Slower responses from your nerves to the muscles involved in conscious action affect coordination and speed of movement, as well as strength of muscle response. Of course, this can in turn lead to movement and safety problems. You can counteract this slowing with regular well-rounded exercise, such as a well-rounded asana practice that focuses on strength, flexibility, balance, and agility.
Aging also causes a decline in blood flow in the nerves and the ability of nerves to regenerate after an injury. Regular exercise, such as a well-rounded asana practice, will help with this by improving blood flow and releasing holding patterns around your nerves, allowing them to function them better.
In your autonomic nervous system, the slower messaging of nerves affects how well your brain communicates with your cardiovascular system, as well as the other organs and systems whose functions it coordinates, such as the digestive system and bladder. Slower communication can lead to less efficient functioning of all those systems, causing, for example, sluggish digestion or trouble with urination. To preserve good autonomic functioning, both regular exercise, including a well-rounded asana practice, and managing chronic stress can be helpful.
To summarize, there’s quite a lot you can do to maintain the health of your brain and nervous system as you age, including:
— Exercise regularly. Exercise been shown to be one of most important things you can do for keeping your brain and nervous system healthy as well as your body.
— Maintain good nutrition. Good nutrition is as important for brain health as it is for physical health.
— Meditate. This not only improves mental functioning, such as the ability to focus and maintain willpower, but it has been shown that meditation actually strengthen the brain.
— Sleep. Good sleep is necessary for the brain to function properly and also to keep it healthy.
— Manage Chronic Stress. Reducing chronic stress helps reduce inflammation and reduces the likelihood of developing chronic conditions that negatively impact the nervous system, such as Diabetes and Hypertension. Allows healing time for nervous system as well as brain.
— Keep Learning. Ongoing learning stimulates neuroplasticity and the growth of new brain cells.
— Join a Community. Socializing and belonging to a community improves cognition as well as emotional health.
*This article originally appeared on the Yoga for Healthy Aging blog and is reprinted here with their permission.
Join Baxter Bell and Melina Meza for a rich week of exploration and learning around how the tools of yoga and Ayurveda provide an unparalleled approach to vibrant aging, meeting the unwelcome challenges of life with resilience, and supporting growing deeper as a person with age, August 12 – 19, 2023, “Yoga & Ayurveda For Vibrant Aging: Moving Beyond Resiliency To Thrivancy”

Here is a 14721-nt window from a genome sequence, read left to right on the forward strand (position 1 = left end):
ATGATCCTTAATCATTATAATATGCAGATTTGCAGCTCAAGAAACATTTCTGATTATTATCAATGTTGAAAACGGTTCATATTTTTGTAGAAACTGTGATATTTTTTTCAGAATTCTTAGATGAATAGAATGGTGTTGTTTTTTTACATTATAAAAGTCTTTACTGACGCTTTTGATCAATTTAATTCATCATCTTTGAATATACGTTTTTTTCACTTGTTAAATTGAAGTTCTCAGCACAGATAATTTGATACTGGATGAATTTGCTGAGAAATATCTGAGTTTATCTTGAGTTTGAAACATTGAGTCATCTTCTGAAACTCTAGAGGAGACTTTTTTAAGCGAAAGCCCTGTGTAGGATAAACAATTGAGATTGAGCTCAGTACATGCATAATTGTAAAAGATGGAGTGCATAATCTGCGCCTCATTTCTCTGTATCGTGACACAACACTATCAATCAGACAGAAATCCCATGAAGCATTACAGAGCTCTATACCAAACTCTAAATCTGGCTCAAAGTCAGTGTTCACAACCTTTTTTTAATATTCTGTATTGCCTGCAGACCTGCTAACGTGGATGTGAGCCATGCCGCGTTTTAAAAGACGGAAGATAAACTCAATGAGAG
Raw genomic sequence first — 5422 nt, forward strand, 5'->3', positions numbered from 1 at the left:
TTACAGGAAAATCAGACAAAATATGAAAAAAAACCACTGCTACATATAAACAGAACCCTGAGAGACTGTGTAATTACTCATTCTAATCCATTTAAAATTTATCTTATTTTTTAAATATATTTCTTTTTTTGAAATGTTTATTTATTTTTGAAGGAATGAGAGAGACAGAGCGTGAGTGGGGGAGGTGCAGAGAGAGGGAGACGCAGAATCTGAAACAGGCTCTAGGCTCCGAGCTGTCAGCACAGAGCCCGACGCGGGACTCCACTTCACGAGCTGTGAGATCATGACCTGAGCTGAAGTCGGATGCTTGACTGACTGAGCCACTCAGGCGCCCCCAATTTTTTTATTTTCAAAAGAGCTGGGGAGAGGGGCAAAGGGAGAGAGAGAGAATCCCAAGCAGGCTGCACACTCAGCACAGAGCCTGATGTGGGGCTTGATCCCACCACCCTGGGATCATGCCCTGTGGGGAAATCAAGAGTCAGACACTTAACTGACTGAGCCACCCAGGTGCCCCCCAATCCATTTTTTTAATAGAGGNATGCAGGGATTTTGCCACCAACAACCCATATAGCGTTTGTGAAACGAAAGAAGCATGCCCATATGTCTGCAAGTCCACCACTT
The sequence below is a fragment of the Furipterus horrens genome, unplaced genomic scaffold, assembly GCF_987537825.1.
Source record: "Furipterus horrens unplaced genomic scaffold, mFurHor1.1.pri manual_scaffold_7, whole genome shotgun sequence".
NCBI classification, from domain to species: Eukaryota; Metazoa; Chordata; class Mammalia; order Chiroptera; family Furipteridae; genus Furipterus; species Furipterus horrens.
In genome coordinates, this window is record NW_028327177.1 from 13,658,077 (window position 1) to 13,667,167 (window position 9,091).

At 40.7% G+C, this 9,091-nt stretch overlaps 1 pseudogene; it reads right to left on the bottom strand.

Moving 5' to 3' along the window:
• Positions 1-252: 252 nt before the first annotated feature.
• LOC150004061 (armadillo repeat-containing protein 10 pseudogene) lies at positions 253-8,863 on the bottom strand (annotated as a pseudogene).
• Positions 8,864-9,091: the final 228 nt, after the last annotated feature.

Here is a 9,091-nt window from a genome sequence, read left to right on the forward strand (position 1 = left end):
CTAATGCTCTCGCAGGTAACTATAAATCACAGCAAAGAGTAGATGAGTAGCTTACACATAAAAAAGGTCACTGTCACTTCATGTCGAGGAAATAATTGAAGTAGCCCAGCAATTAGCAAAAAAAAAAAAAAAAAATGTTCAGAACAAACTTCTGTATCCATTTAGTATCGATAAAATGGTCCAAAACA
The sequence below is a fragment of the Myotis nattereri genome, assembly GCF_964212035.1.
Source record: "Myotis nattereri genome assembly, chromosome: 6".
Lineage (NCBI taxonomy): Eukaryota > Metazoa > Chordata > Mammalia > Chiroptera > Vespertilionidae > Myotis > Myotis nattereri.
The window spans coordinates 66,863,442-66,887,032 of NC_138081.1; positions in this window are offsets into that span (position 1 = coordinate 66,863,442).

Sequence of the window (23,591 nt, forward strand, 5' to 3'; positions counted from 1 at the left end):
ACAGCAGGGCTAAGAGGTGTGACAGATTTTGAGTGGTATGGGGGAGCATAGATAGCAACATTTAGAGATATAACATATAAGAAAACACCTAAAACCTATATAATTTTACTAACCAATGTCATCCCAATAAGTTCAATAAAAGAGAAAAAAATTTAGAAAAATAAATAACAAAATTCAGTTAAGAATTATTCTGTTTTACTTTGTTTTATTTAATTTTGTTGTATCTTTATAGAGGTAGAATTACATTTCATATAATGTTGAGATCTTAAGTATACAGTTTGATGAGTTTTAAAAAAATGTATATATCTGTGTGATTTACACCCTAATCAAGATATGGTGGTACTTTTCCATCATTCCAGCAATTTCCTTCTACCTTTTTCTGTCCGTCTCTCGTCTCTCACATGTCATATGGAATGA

About Baxter Bell, MD:
Baxter Bell, MD, C-IAYT, eRYT500 fell in love with yoga in 1993 while he was working full-time as a family physician. His appreciation for the potential of yoga for fostering health, healing, and equanimity was so great, he soon stepped down from his medical practice and trained to become a yoga teacher. Now he focuses on teaching yoga full time, both to ordinary students of all ages and physical conditions, and to the next generation of yoga teachers, to whom he teaches anatomy and yoga therapy along with his accessible, skillful style of yoga. He also sees students privately, helping them use yoga to help heal from and/or cope with a wide range of medical conditions. At this point, with 18 years of teaching experience under his belt, Baxter brings a unique perspective to his teaching, combining his understanding of anatomy and medicine with his skill at instructing people from all walks of life and all levels of ability.
In addition to teaching classes, workshops, and retreats internationally, Baxter is co-author of the new book “Yoga for Healthy Aging,” a past presenter at Yoga Journal Conferences and the International Association of Yoga Therapy’s Sytar Conference, and teaches online courses and classes at Yoga U Online. Baxter is also the co-founder and writer for the popular Yoga for Healthy Aging blog, where he shares his knowledge of medical conditions, anatomy, and yoga with practitioners and teachers across the world. He has written articles for Yoga Journal and the journal of the International Association of Yoga Therapy. And he is often quoted as an expert on yoga and health by major national news outlets such as the Washington Post and Wall Street Journal.
Learn more about Baxter: baxterbell.com